Combine Plots into a Single Grid

Communicating results in graphical format is a very common task in research. During my career, I can’t tell you how many times I’d have several Excel graphs that I rearranged in PowerPoint, to create a single grid layout to save as a png file for presentation in a manuscript. Every time you wanted to change a small feature in the figure, it resulted in extra work. That all changed when I started to use R for all of my research needs.
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R Tools for Research Publication

Reproducibe Research When writing a manuscript or developing a data story, I use RMarkdown. RMarkdown enables authors to prepare reproducible research documents, which ties specific instructions to data analysis and experimental data so that scholarship can be recreated, better understood and verified. Packages in R for this purpose can be split into groups for: literate programming, package reproducibility, code/data formatting tools, format convertors, and object caching. The primary way that R facilitates reproducible research is using a document that is a combination of content and data analysis code.
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dplyr Compared to data.table

A few of my recent posts included manipulation of data inside the data.table by using special characters in the j and by positions. Another very popular approach is to use the dplyr package, rather than data.table. dplyr is a grammar of data manipulation, which includes arrange, filter, mutate, select, and summarise, all of which can be used with other functions, such as the group_by function or even logical operators. For comparison, I provide the similar action with data.
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DailyR ggplot2 Theme Assistant

Dear Friends, I’ve decided to show you ggplot2 Theme Assistant. I’m using a recent blog that can be found here about the scatter plot. The purpose of the Theme Assitant is to provide a RStudio Addin to enable users to make easy adjustments to your gg plot theme. I’m sure you will see the power of the tool in the demo. If you enjoy these type of videos, please like, share, and subscribe!
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Indexing Rows in Data.Table

During the day (and night), I’m a military scientist at Ft. Detrick. I have to tell you…I use R to do everything on a daily basis. Whether it’s a hard core research project, administrative tasks, such as a manpower analysis, financial modeling, or communicating my work to senior leaders with reproducible research documents in RMarkdown, I use R. R adds efficiency, effectiveness and innovation to the way I manage and perform daily tasks.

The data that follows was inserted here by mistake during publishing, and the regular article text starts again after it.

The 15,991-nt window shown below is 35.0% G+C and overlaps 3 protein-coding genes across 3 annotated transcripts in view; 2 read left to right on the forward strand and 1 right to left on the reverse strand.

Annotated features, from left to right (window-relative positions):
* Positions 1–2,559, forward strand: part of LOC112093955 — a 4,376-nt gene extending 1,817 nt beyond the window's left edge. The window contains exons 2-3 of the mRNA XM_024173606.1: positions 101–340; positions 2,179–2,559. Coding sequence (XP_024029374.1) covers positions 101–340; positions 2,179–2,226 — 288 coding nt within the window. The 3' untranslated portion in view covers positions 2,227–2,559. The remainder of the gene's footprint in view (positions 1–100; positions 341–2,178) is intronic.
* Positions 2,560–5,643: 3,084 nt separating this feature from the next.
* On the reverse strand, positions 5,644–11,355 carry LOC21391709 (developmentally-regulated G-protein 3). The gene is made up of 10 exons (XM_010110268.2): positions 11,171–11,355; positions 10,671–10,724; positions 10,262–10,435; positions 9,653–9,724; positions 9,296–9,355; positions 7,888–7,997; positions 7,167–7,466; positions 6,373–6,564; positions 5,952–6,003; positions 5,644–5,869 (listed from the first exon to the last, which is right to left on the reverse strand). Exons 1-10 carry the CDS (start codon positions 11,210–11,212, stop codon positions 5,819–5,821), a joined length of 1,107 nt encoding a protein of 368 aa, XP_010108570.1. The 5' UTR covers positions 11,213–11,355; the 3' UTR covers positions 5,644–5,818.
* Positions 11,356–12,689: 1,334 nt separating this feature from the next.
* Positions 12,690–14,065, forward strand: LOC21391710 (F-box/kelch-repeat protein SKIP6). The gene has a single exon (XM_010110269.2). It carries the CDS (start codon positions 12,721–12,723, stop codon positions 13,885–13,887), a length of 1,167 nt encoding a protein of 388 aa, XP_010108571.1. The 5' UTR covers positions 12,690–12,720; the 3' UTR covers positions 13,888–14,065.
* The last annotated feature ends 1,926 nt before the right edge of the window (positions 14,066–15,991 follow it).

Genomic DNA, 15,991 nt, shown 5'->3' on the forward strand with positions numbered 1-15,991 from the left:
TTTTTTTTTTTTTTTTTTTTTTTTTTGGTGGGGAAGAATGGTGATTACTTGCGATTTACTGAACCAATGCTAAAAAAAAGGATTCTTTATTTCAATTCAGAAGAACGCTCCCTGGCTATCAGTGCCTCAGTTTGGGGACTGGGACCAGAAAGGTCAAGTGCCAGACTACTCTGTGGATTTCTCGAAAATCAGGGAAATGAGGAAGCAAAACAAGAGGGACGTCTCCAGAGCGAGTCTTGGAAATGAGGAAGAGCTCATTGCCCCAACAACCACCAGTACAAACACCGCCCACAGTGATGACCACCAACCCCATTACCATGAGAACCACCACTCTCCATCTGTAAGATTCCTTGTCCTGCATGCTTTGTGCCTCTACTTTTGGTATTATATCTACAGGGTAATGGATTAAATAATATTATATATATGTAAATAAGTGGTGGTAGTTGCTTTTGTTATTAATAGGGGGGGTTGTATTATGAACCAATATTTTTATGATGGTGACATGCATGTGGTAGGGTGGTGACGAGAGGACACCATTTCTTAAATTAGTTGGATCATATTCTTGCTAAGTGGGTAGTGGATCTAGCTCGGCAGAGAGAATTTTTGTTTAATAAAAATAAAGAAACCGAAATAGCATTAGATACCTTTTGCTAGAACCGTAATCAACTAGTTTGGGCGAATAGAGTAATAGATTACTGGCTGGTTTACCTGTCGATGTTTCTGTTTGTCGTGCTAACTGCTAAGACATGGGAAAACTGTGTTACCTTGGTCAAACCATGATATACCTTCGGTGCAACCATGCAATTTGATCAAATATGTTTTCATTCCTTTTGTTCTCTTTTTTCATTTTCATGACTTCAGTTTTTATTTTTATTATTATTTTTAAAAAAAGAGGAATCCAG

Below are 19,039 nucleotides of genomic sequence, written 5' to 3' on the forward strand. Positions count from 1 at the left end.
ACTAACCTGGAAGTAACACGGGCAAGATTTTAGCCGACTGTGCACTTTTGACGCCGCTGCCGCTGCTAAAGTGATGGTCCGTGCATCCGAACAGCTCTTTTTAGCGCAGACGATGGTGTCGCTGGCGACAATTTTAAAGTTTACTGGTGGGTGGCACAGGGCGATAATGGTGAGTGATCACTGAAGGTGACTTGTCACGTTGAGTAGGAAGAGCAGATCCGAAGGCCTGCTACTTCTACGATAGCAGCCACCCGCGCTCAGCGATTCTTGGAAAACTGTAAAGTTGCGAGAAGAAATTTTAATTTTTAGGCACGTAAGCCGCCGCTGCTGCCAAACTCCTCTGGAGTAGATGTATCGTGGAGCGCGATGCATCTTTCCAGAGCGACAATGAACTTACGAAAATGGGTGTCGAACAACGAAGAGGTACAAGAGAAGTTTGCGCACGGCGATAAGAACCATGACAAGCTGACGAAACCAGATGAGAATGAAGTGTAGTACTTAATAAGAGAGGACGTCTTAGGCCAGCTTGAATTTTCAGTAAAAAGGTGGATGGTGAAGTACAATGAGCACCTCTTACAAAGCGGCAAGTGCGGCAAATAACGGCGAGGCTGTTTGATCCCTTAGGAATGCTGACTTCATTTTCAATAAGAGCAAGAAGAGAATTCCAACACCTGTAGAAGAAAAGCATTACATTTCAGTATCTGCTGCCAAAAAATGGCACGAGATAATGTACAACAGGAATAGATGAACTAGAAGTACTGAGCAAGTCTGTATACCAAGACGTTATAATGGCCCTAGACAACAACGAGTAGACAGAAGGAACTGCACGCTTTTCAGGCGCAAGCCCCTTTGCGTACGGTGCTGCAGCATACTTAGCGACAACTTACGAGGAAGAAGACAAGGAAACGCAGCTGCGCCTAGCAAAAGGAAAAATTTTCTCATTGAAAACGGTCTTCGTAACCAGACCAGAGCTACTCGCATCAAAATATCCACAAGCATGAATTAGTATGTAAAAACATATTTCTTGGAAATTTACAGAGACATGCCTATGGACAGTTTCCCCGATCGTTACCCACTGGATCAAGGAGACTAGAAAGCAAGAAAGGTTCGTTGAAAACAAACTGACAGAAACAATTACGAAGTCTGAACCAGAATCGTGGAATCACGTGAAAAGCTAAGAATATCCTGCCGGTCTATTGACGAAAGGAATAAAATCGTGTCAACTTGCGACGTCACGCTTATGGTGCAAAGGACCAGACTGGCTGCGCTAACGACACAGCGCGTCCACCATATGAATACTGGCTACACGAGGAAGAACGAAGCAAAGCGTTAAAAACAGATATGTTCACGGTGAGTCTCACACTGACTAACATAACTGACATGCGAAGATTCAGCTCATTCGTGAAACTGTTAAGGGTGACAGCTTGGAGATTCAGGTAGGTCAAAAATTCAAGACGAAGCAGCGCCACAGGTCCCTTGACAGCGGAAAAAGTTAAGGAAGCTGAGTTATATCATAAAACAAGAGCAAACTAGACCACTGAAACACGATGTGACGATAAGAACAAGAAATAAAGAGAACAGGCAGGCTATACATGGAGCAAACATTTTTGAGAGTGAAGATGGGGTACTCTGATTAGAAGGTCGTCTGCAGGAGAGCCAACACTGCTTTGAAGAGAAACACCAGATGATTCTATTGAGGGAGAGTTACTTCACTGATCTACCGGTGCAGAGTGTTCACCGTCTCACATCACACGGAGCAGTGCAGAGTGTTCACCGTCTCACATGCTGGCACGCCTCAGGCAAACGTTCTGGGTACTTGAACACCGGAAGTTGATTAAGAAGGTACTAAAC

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Assigning Columns as Factors in Data.Table

I love working with data.table, but there are a few options that always trip me up. Well, I guess there are a lot of things that do. The best way to avoid these pitfalls are to write functions that handle the tasks for you. You can setup a R script that loads when you need the functions. Selecting specific columns in data.table, and converting them to factors or numerical is a good example.
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DailyR bare_combine() RStudio Addins

Ever have a string of values and you need to turn it into R code? Use the bare_combine() function! For example, let’s say I have the following list of values in some text, excel sheet or pdf. And, you copy into your editor: Paris, New York, Los Angeles, London, Liverpool, Brussels However, you want the list of values above in R code format, such as this: c("Paris", "New York", "Los Angeles", "London", "Liverpool", "Brussels") But, you’re exhausted about the thought of placing all of those quotes.
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DailyR rvest web scraping

Dear Friends, extracting data from the web is an important skill to have in data science. R provides many packages to ‘scrape’ data. In this post, I use the rvest package to scrape data from the top premier league scorers from a BBC site. I’m a huge Liverpool fan and want to check out how teams and players are doing. First, browse the BBC website and inspected the url.
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DailyR ggplot2 scatterplot

Dear Friends, I’ve decided to start up a series of posts called ‘#DailyR.’ My goal is to provide some example code to perform common tasks using R. I also want to spend a few days a week on slightly more complicated tasks, and perhaps throw in a little python every once in a while. If you like the content, please like and share! Until next time! Major Steps Use theme_set to try various pre-set themes Use options to turn off scientific notation Use geom_point for a simple scatter plot Create a Scatter Plot library(ggplot2) # load package library(cowplot) theme_set(theme_cowplot()) # pre-set theme data("iris") # load data set options(scipen=999) # turns off scientific notation gg <- ggplot(iris, aes(x = Sepal.
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Likert Scale Analysis

Recently, I worked with researchers at Deaconess Hospital and the University of Southern Indiana. I consulted on a project to analyze Likert data and discovered the long standing controversy on the topic, which was intriguing. Here, I share a little background on Likert data, considerations about the analysis, and basic R code to perform an analysis. In the future, I’ll make available a workflow for to analyze Likert data, and develop a RShiny app to analyze and visualize the results for a standard survey.
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